Reforming Medicine

Hendrick Goltzius, In the Beginning When the Physician is Needed, He is Considered the Equal of God the Saviour, Plate 1 from the series Allegories of the Medical Profession (1587)

Reforming Medicine, ca. 1500–1700

Virtual Workshop

In his Religio Medici (1642), the English physician Thomas Browne called the popular proverb, “ubi tres medici, duo athei” (where there are three doctors, there are two atheists), the “general scandal of [his] profession.” Concerns that medical knowledge and practice could lead to skepticism about unobservable causes, and worse, to materialism, heretical beliefs, and atheism, were widespread in late medieval and early modern medical and medico-religious circles, but especially during the reformations of anatomy and medicine in the sixteenth and seventeenth centuries.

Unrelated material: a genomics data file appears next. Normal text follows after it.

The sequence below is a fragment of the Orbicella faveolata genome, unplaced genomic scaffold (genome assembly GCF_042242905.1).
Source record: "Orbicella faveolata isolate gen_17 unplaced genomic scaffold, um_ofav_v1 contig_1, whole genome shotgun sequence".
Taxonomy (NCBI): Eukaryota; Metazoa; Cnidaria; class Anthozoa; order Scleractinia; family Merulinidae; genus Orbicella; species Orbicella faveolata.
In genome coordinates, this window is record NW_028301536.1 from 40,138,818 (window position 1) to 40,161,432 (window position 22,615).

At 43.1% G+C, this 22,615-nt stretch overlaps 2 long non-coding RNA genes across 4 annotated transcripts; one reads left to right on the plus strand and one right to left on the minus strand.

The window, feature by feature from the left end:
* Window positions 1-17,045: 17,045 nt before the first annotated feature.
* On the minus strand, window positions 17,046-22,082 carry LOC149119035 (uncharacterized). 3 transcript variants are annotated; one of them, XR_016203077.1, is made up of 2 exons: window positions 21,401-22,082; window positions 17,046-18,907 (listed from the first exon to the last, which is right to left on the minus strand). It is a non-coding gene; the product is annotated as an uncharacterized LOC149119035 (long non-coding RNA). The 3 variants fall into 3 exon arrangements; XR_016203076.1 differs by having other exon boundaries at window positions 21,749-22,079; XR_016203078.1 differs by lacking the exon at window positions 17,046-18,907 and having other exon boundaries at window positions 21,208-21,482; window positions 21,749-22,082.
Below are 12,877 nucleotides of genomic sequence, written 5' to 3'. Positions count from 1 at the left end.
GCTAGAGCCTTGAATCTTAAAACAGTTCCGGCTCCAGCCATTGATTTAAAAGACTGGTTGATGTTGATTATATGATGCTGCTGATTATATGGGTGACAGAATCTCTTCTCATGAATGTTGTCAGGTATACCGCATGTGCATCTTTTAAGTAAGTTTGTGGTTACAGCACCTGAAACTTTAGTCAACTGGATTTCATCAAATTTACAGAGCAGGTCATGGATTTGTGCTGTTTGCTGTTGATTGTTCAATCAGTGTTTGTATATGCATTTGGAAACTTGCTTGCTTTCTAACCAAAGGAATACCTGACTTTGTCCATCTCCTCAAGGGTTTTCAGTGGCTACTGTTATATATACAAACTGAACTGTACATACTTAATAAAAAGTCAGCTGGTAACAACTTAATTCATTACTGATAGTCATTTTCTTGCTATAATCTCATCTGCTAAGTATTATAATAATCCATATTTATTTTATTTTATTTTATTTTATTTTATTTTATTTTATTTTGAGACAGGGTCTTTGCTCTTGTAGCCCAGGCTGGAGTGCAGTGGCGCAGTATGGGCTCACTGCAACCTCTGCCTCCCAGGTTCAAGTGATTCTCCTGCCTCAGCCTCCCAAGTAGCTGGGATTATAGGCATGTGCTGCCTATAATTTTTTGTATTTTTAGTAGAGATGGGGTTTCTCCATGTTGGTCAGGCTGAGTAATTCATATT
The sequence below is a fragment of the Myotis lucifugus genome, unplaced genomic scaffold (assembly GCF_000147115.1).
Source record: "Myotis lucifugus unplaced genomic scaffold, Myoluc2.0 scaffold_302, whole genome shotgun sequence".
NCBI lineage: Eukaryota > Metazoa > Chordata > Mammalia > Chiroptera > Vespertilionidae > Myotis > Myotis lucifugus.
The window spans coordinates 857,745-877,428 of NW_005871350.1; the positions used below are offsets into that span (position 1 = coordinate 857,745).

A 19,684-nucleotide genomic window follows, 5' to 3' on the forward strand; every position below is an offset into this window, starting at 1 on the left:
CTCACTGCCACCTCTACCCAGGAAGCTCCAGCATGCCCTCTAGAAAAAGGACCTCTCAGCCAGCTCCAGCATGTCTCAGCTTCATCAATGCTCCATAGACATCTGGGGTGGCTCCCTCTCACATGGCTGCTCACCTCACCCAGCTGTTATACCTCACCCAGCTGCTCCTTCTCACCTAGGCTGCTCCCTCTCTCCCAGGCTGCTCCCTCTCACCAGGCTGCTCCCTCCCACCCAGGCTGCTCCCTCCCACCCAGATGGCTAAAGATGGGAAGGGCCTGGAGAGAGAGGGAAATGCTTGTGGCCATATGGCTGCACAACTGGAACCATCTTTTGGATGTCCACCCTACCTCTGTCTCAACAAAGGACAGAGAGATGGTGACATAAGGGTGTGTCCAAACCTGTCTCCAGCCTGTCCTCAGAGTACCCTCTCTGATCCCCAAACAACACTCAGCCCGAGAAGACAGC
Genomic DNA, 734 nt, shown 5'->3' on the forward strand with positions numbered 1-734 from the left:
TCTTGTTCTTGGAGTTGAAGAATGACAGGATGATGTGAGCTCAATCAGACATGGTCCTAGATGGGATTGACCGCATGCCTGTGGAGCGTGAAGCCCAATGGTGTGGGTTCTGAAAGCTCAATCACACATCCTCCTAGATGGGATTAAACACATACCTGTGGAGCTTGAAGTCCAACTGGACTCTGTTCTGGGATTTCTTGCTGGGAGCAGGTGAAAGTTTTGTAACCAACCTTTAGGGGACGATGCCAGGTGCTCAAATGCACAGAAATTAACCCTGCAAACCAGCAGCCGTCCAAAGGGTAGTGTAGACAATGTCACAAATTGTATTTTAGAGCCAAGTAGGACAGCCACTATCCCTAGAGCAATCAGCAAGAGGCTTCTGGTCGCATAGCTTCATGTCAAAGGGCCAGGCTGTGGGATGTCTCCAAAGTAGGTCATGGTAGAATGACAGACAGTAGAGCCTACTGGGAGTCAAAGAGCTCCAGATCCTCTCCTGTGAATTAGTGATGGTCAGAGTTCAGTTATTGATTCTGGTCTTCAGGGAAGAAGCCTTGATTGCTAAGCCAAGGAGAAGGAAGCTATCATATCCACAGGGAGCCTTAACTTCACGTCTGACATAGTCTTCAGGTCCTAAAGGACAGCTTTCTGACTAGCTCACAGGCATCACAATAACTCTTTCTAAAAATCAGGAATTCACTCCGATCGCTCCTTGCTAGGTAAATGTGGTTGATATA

This working group invites scholars to reflect on the relationships between projects and practices of reforming Christianity and the developments in academic medicine (both theoretical and practical) and non-university medical training, accreditation, and practice between 1500 and 1700.